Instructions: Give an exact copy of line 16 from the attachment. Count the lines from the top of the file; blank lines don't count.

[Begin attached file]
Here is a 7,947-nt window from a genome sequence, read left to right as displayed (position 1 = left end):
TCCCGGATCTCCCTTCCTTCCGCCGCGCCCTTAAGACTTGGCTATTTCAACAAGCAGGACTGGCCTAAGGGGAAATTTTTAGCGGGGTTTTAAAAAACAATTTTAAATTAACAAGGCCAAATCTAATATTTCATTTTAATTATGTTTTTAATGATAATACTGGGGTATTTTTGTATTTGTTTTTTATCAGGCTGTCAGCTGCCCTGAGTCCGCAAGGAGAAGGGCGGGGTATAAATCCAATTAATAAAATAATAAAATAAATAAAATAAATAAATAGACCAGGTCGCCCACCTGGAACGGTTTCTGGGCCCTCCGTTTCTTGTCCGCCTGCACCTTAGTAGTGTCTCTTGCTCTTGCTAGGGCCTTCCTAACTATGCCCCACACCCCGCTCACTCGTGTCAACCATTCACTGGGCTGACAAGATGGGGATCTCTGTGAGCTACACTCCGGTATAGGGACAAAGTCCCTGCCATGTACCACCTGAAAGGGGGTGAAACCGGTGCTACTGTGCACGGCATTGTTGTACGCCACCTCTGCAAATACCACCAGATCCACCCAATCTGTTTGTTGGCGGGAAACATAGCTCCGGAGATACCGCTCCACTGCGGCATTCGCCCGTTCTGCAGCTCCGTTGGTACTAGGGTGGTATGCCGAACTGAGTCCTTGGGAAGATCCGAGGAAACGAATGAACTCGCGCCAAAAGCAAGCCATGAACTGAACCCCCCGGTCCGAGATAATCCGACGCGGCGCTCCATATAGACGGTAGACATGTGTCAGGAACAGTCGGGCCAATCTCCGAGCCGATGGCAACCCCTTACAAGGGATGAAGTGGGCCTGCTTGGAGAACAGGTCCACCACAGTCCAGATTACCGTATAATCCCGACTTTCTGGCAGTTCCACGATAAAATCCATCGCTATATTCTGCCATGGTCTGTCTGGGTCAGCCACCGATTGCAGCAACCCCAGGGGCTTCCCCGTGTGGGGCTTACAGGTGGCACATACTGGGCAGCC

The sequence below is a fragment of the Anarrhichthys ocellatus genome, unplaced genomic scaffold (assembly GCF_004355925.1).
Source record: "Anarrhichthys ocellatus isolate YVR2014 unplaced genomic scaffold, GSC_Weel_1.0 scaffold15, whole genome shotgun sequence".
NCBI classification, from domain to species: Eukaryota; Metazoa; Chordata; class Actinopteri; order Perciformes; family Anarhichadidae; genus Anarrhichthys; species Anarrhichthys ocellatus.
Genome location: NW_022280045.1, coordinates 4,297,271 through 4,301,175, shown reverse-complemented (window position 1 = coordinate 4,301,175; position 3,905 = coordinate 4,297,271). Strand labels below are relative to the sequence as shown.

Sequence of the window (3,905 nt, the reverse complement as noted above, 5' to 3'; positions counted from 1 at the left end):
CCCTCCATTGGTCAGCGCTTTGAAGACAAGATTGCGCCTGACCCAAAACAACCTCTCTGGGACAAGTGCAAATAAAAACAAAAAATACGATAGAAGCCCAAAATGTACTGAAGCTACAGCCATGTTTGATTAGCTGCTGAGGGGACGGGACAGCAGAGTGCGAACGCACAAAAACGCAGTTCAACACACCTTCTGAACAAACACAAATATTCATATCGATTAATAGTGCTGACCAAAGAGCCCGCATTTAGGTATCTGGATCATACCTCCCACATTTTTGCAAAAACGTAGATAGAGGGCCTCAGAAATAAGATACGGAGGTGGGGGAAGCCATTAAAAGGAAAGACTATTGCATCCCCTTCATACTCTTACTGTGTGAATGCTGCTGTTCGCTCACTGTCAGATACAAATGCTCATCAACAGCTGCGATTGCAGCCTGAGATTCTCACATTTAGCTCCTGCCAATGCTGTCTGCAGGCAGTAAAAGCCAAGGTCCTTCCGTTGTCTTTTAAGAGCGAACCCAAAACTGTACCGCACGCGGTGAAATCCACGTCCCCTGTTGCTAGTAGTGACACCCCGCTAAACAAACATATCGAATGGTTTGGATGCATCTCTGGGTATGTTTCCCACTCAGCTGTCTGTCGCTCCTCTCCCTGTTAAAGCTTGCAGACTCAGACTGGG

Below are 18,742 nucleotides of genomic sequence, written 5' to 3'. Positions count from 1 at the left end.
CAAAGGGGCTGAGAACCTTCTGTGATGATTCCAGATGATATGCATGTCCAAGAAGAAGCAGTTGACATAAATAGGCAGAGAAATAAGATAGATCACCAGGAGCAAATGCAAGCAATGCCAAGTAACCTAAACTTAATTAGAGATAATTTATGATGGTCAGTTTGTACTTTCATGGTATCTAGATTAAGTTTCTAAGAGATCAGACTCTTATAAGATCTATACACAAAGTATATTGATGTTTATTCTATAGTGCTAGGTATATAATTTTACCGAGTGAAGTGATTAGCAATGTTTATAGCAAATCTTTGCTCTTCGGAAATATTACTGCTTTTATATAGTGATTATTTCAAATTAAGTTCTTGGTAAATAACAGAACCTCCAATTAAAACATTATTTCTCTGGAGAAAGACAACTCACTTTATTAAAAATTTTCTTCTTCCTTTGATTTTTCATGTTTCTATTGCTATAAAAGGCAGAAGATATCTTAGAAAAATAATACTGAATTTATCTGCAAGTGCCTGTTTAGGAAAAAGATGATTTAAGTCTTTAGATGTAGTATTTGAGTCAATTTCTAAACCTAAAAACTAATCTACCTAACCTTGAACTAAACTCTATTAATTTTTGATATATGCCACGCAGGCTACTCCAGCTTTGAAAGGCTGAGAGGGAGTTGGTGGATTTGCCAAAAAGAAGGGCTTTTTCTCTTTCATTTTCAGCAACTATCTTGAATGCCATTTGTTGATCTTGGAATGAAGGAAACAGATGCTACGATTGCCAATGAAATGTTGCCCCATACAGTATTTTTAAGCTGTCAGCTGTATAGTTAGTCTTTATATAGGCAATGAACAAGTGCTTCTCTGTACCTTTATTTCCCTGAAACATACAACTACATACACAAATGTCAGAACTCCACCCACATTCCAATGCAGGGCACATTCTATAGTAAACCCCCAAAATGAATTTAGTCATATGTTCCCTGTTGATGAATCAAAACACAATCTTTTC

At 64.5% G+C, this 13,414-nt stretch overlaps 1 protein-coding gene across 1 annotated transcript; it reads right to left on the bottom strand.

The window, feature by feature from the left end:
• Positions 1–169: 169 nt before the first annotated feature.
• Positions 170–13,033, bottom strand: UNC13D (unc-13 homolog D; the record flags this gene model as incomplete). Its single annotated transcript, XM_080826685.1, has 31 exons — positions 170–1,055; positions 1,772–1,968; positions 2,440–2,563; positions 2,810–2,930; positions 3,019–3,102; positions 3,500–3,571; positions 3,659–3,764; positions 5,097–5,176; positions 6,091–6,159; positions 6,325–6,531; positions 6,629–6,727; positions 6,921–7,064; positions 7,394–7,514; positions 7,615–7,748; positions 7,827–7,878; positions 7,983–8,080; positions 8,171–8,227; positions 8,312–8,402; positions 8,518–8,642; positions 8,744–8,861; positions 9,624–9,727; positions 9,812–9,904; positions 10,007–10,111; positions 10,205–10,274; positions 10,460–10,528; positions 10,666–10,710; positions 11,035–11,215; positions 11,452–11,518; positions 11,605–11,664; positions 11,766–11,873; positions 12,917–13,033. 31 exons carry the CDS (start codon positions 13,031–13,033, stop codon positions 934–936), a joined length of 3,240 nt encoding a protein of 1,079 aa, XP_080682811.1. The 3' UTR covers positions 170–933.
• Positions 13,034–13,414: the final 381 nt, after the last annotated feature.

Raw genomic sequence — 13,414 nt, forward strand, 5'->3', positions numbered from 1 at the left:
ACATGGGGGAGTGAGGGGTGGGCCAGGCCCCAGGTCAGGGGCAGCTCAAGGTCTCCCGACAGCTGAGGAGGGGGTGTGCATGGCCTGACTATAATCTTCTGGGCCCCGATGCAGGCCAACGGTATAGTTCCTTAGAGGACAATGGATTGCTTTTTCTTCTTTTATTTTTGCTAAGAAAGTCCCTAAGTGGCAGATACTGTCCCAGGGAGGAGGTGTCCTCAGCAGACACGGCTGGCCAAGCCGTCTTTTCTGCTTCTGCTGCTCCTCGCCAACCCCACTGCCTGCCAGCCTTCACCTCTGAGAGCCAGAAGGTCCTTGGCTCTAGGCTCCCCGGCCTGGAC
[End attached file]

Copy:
Raw genomic sequence — 13,414 nt, forward strand, 5'->3', positions numbered from 1 at the left: